Sonic Mania Goes Back to the Franchise's Roots (Courtesy Sega)
Sonic Mania Goes Back to the Franchise's Roots (Courtesy Sega)

The game allows you to control Sonic, Tails, Might, Ray, and Knuckles, each of whom have unique skills. Sonic’s new drop-dash move enables faster movement through the air, enabling new platforming strategies. The soundtrack, with its combination of remixed classics and modern tracks suited the game’s own mix of old and new. The graphics were true to the aesthetics of the Sega Genesis, but still looked great on modern displays. Sonic was finally cool again, and all thanks to a game that got back to the basics, and within a year of launch, it had sold a million copies

The Messenger

Inspired by Ninja Gaiden (2004), The Messenger (2018) is an intense 2D side scroller that lets you play as a deadly Ninja who initially goes through various linear levels to combat a boss. But that is when the game throws a twist at you: the Ninja gains special powers that enable him to explore the past and present, presented in 8-bit and 16-bit styles.

The Messenger's 8-bit and 16-bit Art Styles are Part of its Gameplay (Devolver Digital)
The Messenger's 8-bit and 16-bit Art Styles are Part of its Gameplay (Devolver Digital)

But this is just the beginning – the past and present levels branch out into even more areas, and by then it is clear that The Messenger is not a linear game at all, but a game inspired by the Metroidvania gaming genre, which uses guided non-linearity to encourage exploration. The player must traverse various levels, solve puzzles and defeat several more enemies before he meets the real, final boss: the demon who destroyed his village.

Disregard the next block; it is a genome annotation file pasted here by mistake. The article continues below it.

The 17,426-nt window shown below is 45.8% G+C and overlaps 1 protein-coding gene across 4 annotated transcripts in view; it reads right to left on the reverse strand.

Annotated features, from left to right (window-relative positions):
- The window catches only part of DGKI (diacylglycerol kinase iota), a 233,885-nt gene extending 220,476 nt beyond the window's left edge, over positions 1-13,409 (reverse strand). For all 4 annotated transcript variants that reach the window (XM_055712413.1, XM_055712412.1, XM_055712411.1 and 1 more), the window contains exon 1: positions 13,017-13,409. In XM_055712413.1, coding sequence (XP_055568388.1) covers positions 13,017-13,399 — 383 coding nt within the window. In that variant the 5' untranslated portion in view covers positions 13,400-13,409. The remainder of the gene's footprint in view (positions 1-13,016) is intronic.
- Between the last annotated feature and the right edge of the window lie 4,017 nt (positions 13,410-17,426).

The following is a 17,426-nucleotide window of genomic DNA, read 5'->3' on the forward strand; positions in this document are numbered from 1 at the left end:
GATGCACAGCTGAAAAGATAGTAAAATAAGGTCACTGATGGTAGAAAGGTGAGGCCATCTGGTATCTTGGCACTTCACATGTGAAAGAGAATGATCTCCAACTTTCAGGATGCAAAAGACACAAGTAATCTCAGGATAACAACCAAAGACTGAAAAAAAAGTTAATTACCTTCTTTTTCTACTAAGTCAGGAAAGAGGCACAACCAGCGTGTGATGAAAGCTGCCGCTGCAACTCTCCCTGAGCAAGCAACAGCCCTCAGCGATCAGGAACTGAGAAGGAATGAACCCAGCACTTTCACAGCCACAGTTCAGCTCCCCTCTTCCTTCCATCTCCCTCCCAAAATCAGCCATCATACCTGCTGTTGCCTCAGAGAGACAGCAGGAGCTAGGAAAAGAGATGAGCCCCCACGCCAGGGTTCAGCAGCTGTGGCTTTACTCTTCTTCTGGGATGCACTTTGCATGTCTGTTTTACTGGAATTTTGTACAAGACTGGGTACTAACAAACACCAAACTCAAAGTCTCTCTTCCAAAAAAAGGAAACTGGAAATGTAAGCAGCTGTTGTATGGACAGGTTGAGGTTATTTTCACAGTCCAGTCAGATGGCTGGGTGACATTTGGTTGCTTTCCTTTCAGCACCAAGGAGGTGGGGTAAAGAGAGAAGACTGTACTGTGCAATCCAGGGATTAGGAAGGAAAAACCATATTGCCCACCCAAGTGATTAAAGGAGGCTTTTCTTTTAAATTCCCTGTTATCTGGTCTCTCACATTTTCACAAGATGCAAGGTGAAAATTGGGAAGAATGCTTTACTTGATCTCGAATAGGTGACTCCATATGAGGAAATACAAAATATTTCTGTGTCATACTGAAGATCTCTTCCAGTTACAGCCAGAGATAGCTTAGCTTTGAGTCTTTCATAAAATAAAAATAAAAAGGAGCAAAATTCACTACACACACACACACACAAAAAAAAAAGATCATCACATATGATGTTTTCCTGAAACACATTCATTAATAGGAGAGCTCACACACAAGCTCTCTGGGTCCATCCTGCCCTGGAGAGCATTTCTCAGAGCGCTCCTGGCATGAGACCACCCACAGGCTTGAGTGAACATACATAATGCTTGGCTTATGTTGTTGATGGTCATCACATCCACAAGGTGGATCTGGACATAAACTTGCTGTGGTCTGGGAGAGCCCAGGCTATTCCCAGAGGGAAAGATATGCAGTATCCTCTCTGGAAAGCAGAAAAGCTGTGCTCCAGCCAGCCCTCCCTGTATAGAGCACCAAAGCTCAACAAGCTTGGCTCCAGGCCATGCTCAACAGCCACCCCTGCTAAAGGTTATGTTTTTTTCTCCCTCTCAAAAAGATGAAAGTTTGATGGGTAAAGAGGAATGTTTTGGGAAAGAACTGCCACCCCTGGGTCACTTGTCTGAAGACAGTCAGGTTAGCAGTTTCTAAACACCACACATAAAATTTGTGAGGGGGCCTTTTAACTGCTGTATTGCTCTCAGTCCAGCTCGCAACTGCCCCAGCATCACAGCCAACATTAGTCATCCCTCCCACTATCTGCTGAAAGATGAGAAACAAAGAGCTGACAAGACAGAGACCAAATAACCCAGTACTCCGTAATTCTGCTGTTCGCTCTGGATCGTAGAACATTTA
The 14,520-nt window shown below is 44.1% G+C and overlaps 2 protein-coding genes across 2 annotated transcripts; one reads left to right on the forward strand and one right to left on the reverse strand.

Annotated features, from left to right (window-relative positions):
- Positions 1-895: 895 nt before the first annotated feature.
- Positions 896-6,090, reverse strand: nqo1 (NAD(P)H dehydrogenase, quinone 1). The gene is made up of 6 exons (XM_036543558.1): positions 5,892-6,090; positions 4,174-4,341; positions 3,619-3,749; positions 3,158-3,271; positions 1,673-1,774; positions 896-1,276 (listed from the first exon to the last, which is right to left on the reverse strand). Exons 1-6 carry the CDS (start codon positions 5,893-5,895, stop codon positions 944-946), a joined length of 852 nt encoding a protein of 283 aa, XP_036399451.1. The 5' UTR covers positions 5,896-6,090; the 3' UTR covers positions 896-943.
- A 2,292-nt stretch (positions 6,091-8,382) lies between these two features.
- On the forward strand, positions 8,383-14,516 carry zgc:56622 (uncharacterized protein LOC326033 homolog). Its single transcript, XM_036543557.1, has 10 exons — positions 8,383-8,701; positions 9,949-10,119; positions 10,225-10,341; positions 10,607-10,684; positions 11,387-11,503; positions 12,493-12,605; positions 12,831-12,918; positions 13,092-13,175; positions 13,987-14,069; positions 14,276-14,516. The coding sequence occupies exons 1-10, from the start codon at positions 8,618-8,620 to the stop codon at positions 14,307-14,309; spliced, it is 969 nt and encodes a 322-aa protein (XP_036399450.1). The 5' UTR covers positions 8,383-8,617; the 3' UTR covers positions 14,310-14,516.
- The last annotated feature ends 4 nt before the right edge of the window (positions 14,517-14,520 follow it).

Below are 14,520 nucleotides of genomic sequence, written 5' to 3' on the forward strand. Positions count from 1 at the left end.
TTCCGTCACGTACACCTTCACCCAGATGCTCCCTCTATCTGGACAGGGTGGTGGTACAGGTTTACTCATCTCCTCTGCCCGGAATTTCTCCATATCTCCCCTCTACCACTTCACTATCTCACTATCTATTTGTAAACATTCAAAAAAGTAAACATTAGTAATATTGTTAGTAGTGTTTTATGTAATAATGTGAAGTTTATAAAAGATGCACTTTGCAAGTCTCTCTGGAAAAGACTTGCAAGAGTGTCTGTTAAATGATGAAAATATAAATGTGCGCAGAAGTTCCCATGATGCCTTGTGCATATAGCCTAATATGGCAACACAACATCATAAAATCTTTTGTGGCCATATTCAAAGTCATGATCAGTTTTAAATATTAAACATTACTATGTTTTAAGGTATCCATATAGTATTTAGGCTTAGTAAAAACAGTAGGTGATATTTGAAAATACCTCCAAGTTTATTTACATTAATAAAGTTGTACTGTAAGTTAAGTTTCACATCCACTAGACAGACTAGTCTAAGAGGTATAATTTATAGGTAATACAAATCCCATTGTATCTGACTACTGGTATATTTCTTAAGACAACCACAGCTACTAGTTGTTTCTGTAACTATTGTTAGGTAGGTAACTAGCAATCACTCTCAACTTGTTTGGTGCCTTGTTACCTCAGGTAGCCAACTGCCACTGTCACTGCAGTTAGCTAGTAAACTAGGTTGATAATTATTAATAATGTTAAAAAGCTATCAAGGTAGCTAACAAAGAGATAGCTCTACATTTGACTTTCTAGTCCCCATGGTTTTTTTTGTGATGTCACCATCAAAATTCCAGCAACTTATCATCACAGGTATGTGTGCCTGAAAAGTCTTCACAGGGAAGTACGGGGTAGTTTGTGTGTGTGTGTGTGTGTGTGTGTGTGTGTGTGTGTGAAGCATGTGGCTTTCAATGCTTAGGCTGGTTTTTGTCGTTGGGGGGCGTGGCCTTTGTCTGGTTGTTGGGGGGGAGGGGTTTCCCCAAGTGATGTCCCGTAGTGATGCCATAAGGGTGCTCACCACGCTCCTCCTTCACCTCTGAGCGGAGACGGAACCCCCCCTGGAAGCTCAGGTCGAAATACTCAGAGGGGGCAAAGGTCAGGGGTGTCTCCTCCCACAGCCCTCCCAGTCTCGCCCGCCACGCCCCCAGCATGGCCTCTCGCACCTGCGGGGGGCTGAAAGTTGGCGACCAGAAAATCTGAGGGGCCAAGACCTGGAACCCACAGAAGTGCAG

Enter the Gungeon

Emulating the top-down shooters of the third and fourth console generations, Enter the Gungeon (2016) is a rogue-like title with a high difficulty level filled with creative gun designs. The procedurally generated levels follow an internal logic that results in true novelty, rather than slight variations of the same thing, increasing replay value. The game was a critical and commercial success: it has sold three million units since launch.

Enter the Gungeon’s Bullet Hell Mechanic (Courtesy Devolver Digital)
Enter the Gungeon’s Bullet Hell Mechanic (Courtesy Devolver Digital)

The game is difficult enough that there are online guides for beginners who may be unfamiliar with the ‘bullet hell’ mechanic – a staple of many games from the NES and SNES era. In a bullet hell game, a large number of projectiles in detailed formations are hurled at the player, who must then avoid them even as he tries to destroy the gun firing these missiles. Enter the Gungeon uses the bullet hell mechanic to maximal effect, with a great deal of variety both in terms of enemy projectiles and the implements that the player character can use to defeat them. 

Bloodstained: Curse of the Moon

Bloodstained: Curse of the Moon (2018) is perhaps a game that hews too close to its inspirations. Heavily influenced by the Castlevania series, the game painstakingly recreates the 8-bit aesthetic and the slow-paced action of the NES classic Castlevania III: Dracula’s Curse (1989). In fact, the game’s combat system was so like its inspirations that one reviewer soon grew impatient with the characters’ ‘plodding movement and attack speed’, and IGN states that the game walks a fine line between homage and theft.

Bloodstained: Curse of the Moon’s Owes Much to its Inspirations (Courtesy Inti Creates)
Bloodstained: Curse of the Moon’s Owes Much to its Inspirations (Courtesy Inti Creates)

Other reviewers were more appreciative, praising the ease with which you could switch between multiple player characters, and the gothic visuals and music that set a brooding tone for the whole game. Even IGN praised its difficulty scaling, as the game introduced new gameplay elements rather than just giving bosses more health – some enemies can knock back the player, who might then plummet down the sort of abysses very common in 2D games. The game offers multiple options for tackling its eight stages, making it highly replayable. Within two years of launch, the game had sold over half a million copies

Shovel Knight

Shovel Knight comes closest to perfectly recreating an 8-bit game and its art style counts almost as a faithful forgery, and even the widely praised chiptune soundtrack reinforces the feeling that one is playing a game made for the NES – developers actually had to clarify that the title could only run on modern consoles.